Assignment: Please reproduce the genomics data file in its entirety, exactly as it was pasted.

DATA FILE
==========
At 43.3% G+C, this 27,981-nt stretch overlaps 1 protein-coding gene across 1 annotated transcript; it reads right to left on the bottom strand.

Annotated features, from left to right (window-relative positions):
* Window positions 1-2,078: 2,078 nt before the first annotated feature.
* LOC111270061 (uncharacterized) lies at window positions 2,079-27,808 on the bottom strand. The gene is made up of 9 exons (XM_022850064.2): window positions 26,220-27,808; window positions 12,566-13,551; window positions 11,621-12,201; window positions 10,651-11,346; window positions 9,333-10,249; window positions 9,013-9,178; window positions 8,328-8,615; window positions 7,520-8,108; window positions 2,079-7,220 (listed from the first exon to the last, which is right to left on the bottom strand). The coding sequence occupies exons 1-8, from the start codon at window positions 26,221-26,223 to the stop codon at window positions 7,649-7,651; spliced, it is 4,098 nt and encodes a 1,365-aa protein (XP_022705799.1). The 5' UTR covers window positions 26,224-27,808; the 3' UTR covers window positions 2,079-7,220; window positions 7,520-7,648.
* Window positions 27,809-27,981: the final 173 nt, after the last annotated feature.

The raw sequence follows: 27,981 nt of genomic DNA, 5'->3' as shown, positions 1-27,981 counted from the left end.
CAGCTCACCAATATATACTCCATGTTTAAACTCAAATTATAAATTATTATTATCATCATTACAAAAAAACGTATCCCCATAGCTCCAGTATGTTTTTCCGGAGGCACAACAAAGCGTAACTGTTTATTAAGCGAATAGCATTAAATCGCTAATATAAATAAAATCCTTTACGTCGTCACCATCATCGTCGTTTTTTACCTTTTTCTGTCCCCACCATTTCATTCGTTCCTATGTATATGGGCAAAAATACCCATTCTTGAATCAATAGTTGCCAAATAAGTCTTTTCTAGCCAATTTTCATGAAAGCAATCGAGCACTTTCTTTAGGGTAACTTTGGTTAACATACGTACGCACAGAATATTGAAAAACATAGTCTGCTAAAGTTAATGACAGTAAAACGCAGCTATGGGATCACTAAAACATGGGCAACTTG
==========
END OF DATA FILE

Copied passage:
At 43.3% G+C, this 27,981-nt stretch overlaps 1 protein-coding gene across 1 annotated transcript; it reads right to left on the bottom strand.

Annotated features, from left to right (window-relative positions):
* Window positions 1-2,078: 2,078 nt before the first annotated feature.
* LOC111270061 (uncharacterized) lies at window positions 2,079-27,808 on the bottom strand. The gene is made up of 9 exons (XM_022850064.2): window positions 26,220-27,808; window positions 12,566-13,551; window positions 11,621-12,201; window positions 10,651-11,346; window positions 9,333-10,249; window positions 9,013-9,178; window positions 8,328-8,615; window positions 7,520-8,108; window positions 2,079-7,220 (listed from the first exon to the last, which is right to left on the bottom strand). The coding sequence occupies exons 1-8, from the start codon at window positions 26,221-26,223 to the stop codon at window positions 7,649-7,651; spliced, it is 4,098 nt and encodes a 1,365-aa protein (XP_022705799.1). The 5' UTR covers window positions 26,224-27,808; the 3' UTR covers window positions 2,079-7,220; window positions 7,520-7,648.
* Window positions 27,809-27,981: the final 173 nt, after the last annotated feature.

The raw sequence follows: 27,981 nt of genomic DNA, 5'->3' as shown, positions 1-27,981 counted from the left end.
CAGCTCACCAATATATACTCCATGTTTAAACTCAAATTATAAATTATTATTATCATCATTACAAAAAAACGTATCCCCATAGCTCCAGTATGTTTTTCCGGAGGCACAACAAAGCGTAACTGTTTATTAAGCGAATAGCATTAAATCGCTAATATAAATAAAATCCTTTACGTCGTCACCATCATCGTCGTTTTTTACCTTTTTCTGTCCCCACCATTTCATTCGTTCCTATGTATATGGGCAAAAATACCCATTCTTGAATCAATAGTTGCCAAATAAGTCTTTTCTAGCCAATTTTCATGAAAGCAATCGAGCACTTTCTTTAGGGTAACTTTGGTTAACATACGTACGCACAGAATATTGAAAAACATAGTCTGCTAAAGTTAATGACAGTAAAACGCAGCTATGGGATCACTAAAACATGGGCAACTTG